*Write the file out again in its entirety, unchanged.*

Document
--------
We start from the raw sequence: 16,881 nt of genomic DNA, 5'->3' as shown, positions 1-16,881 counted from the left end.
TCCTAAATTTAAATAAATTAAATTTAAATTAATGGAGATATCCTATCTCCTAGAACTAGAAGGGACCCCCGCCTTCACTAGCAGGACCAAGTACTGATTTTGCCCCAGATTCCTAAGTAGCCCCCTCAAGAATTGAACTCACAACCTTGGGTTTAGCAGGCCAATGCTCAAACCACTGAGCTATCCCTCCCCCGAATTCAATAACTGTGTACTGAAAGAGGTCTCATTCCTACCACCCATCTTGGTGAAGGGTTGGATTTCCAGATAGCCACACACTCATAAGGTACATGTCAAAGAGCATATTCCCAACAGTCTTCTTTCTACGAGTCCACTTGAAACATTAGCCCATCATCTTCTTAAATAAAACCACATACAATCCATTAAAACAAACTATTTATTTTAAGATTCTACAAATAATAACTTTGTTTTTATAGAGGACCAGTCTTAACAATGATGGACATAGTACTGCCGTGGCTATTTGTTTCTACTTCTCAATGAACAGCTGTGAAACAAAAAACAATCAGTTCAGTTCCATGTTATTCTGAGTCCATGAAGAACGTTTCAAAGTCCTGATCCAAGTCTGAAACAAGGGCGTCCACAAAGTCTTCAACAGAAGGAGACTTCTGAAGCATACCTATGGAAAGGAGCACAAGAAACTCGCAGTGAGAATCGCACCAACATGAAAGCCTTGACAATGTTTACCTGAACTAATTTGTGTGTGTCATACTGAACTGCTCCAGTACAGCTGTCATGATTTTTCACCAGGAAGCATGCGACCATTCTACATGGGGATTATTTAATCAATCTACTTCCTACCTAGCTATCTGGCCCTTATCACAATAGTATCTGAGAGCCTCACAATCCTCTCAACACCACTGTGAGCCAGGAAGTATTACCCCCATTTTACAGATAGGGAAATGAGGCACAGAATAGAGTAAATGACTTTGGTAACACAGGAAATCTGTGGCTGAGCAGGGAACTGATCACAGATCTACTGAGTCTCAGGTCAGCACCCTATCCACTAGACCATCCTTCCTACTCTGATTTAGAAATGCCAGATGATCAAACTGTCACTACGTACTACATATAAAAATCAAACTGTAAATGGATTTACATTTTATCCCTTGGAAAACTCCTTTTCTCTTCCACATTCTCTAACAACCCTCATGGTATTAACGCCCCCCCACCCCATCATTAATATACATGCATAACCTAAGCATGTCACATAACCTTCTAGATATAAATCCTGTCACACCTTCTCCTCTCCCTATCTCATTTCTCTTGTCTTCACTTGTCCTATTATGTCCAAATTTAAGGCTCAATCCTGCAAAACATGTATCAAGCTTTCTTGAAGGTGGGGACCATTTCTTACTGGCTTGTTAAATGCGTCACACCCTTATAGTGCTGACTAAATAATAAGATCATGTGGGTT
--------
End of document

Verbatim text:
We start from the raw sequence: 16,881 nt of genomic DNA, 5'->3' as shown, positions 1-16,881 counted from the left end.
TCCTAAATTTAAATAAATTAAATTTAAATTAATGGAGATATCCTATCTCCTAGAACTAGAAGGGACCCCCGCCTTCACTAGCAGGACCAAGTACTGATTTTGCCCCAGATTCCTAAGTAGCCCCCTCAAGAATTGAACTCACAACCTTGGGTTTAGCAGGCCAATGCTCAAACCACTGAGCTATCCCTCCCCCGAATTCAATAACTGTGTACTGAAAGAGGTCTCATTCCTACCACCCATCTTGGTGAAGGGTTGGATTTCCAGATAGCCACACACTCATAAGGTACATGTCAAAGAGCATATTCCCAACAGTCTTCTTTCTACGAGTCCACTTGAAACATTAGCCCATCATCTTCTTAAATAAAACCACATACAATCCATTAAAACAAACTATTTATTTTAAGATTCTACAAATAATAACTTTGTTTTTATAGAGGACCAGTCTTAACAATGATGGACATAGTACTGCCGTGGCTATTTGTTTCTACTTCTCAATGAACAGCTGTGAAACAAAAAACAATCAGTTCAGTTCCATGTTATTCTGAGTCCATGAAGAACGTTTCAAAGTCCTGATCCAAGTCTGAAACAAGGGCGTCCACAAAGTCTTCAACAGAAGGAGACTTCTGAAGCATACCTATGGAAAGGAGCACAAGAAACTCGCAGTGAGAATCGCACCAACATGAAAGCCTTGACAATGTTTACCTGAACTAATTTGTGTGTGTCATACTGAACTGCTCCAGTACAGCTGTCATGATTTTTCACCAGGAAGCATGCGACCATTCTACATGGGGATTATTTAATCAATCTACTTCCTACCTAGCTATCTGGCCCTTATCACAATAGTATCTGAGAGCCTCACAATCCTCTCAACACCACTGTGAGCCAGGAAGTATTACCCCCATTTTACAGATAGGGAAATGAGGCACAGAATAGAGTAAATGACTTTGGTAACACAGGAAATCTGTGGCTGAGCAGGGAACTGATCACAGATCTACTGAGTCTCAGGTCAGCACCCTATCCACTAGACCATCCTTCCTACTCTGATTTAGAAATGCCAGATGATCAAACTGTCACTACGTACTACATATAAAAATCAAACTGTAAATGGATTTACATTTTATCCCTTGGAAAACTCCTTTTCTCTTCCACATTCTCTAACAACCCTCATGGTATTAACGCCCCCCCACCCCATCATTAATATACATGCATAACCTAAGCATGTCACATAACCTTCTAGATATAAATCCTGTCACACCTTCTCCTCTCCCTATCTCATTTCTCTTGTCTTCACTTGTCCTATTATGTCCAAATTTAAGGCTCAATCCTGCAAAACATGTATCAAGCTTTCTTGAAGGTGGGGACCATTTCTTACTGGCTTGTTAAATGCGTCACACCCTTATAGTGCTGACTAAATAATAAGATCATGTGGGTT